Sade: Soul’s afterlife

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In 1982, Smooth Operator, a song by the Latin soul group Pride, aroused the interest of talent scouts in the UK record industry. Sung solo by the British-Nigerian vocalist Helen Folasade Adu, it was eventually made into a celebrated (and repeatedly aired) music video by filmmaker Julian Temple.

Departing from Pride, Folasade signed with Epic Records and took with her saxophonist Stuart Matthewman, keyboardist Andrew Hale and bassist Paul Spencer Denman.

Soul had been granted an afterlife. The new band – Sade – took its name from the nick of its comely singer, truncated from Folasade (in the West African tongue of Yoruba, Folasade means “Honour confers a crown”).

Sade – both the lady and her band – have worn that crown ever since. The reclusive 51-year-old chanteuse, who was conferred the OBE in 2002, remains graceful, youthful and svelte. Smooth Operator, with Sade Adu’s caramel voice and Matthewman’s unforgettable sax finale, continues to enjoy copious airplay.

Album after album of liquid, wistful, heart-tugging songs has shinnied up the charts in a blink and stayed there for weeks on end. Soldier of Love, Sade’s sixth, is something more. It comes ten years after her last, Lovers Rock (2000), and eight years after her last public appearance – the Lovers Live tour of 2001-02.

Recorded at Peter Gabriel’s Real World Studios, Soldier is a predestined winner. Debuting on the Billboard 200 at No. 1 in February, it sold over 502,000 copies in its first week in the USA.

The title track is charged and anthemic with distorted guitar accents and marching drumrolls. Weaving through the programmed beats, fine keyboard work and saxophone parts, the lushness of Sade’s voice is complemented by exquisite arrangement and unblemished production quality, along with a new maturity. There is also a touch of daredevilry in the songwriting.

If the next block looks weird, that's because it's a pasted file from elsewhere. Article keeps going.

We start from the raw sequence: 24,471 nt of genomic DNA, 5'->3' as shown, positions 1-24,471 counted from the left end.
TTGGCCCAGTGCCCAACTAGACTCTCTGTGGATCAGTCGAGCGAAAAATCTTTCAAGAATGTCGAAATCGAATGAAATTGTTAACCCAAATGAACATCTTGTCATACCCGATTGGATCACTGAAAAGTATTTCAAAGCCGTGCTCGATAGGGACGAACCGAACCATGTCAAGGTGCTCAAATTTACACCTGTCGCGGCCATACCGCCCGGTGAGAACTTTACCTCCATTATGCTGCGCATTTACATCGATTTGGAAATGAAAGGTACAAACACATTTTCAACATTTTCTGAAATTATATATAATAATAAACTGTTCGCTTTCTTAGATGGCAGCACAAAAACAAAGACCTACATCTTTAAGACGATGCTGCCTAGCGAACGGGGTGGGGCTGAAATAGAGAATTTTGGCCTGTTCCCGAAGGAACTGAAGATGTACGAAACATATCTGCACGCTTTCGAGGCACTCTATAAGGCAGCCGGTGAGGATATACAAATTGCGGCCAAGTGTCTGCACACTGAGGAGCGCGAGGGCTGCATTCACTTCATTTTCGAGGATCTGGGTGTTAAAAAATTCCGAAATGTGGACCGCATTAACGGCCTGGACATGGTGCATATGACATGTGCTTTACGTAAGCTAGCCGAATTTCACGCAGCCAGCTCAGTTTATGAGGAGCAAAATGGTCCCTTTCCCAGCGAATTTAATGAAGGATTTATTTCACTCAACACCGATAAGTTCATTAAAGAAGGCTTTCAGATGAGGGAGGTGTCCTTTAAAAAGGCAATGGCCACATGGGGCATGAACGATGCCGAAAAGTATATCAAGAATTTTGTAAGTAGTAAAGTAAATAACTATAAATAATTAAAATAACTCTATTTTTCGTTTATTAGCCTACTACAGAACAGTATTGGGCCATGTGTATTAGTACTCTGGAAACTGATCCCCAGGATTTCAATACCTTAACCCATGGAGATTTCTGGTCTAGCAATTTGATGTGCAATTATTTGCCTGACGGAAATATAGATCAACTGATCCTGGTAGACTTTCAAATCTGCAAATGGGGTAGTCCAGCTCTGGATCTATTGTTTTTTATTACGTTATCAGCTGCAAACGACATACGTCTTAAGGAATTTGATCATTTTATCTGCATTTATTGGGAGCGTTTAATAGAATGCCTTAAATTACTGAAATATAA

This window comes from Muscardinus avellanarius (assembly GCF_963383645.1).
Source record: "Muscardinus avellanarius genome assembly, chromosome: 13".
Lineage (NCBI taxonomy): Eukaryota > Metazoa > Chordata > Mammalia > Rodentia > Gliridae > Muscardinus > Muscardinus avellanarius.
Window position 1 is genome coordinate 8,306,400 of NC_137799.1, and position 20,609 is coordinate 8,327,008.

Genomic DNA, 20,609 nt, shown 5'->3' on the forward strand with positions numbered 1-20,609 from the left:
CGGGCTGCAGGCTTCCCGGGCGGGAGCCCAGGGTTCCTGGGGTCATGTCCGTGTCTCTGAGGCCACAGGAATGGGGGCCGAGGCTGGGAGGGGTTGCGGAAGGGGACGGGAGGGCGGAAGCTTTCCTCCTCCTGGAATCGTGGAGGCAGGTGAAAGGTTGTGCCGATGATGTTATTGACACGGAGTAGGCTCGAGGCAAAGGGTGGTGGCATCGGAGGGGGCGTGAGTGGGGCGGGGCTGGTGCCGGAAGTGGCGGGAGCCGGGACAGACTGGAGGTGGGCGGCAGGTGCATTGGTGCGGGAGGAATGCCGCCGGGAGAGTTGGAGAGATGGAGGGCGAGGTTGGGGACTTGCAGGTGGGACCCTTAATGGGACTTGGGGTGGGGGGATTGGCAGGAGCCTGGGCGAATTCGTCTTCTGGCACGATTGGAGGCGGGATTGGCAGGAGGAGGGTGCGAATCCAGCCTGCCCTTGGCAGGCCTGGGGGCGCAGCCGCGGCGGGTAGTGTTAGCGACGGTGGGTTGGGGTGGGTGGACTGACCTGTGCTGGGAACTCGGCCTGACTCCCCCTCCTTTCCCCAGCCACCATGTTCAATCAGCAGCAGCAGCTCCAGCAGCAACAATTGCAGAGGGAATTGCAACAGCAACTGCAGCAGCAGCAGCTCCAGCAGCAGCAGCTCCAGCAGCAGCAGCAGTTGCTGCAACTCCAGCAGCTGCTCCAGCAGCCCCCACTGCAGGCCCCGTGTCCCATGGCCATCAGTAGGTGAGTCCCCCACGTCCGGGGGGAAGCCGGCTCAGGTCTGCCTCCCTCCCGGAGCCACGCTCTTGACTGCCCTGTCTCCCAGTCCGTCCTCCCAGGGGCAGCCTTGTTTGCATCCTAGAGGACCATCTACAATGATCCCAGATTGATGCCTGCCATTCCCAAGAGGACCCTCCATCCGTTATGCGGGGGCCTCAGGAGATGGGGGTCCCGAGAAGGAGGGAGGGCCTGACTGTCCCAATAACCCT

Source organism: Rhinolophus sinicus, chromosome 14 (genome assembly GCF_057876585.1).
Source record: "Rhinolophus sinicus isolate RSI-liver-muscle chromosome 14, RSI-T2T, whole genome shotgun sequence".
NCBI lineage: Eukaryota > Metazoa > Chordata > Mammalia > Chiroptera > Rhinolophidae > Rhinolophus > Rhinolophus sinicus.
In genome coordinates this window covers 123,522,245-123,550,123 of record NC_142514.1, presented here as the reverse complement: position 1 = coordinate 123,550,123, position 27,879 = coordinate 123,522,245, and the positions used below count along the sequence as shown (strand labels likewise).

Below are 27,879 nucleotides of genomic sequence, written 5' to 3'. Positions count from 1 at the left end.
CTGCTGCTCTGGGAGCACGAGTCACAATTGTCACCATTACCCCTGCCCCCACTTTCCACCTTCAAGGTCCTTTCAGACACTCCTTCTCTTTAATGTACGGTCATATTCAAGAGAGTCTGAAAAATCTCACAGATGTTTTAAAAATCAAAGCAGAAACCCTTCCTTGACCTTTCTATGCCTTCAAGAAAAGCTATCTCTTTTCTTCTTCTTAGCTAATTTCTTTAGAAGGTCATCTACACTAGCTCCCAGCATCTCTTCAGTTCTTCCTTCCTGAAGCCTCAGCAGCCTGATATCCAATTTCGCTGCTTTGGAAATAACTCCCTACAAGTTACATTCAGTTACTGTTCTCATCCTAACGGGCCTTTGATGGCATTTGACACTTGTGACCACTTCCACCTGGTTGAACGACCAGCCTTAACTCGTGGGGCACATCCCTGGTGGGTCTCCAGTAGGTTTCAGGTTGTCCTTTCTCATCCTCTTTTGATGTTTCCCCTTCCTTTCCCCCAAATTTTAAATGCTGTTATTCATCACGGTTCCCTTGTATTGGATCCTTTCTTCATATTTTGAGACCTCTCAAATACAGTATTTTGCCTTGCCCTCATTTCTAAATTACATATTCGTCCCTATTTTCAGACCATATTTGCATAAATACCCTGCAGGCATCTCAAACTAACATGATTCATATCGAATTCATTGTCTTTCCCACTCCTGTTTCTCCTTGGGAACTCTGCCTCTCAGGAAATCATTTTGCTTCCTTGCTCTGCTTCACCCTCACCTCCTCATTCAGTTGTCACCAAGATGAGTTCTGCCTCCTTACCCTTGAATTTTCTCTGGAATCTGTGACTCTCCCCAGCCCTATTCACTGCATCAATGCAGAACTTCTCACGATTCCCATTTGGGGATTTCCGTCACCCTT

Matthewman’s saxophone on In Another Time is breathy at first, then soars to the song’s denouement. Long Hard Road is laced with the blissful melancholy so characteristic of Sade’s music. Bring Me Home is searching and soulful with an insistent beat and the unforgettable stanza ‘The small step I need to take is a mountain stretched out like a lazy dog’. Babyfather features the vocals, sung in unison, of Sade’s daughter Ila and Matthewman’s son Clay and the gorgeously resonant reprise ‘Your daddy knows you’re a flame’.

Soul at its most soulful, Soldier of Love is easy listening but it has been hard to come by, and after a long, long wait. In fact, Sade and her band, who have lived on different continents since Lovers Rock, regrouped over weekends to produce the new record.

In a rare and revealing interview with Robert Sandall of The Sunday Times in January, Sade recalled a graffito on a glamorous poster of herself: “This bitch sings when she wants to.” Laughing at the memory, she believes it’s a telling observation – no one can tell her when to make music.

Despite the years, the pain and the pleasure, Helen Folasade Adu’s voice seems not to have aged at all. In love’s timeless temple, she remains the high priestess.

Sade - Soldier of Love

Sade – Soldier of Love

Sade

Soldier of Love

Sony Music, 2010

Rs 399

This review first appeared in M magazine, April 2010

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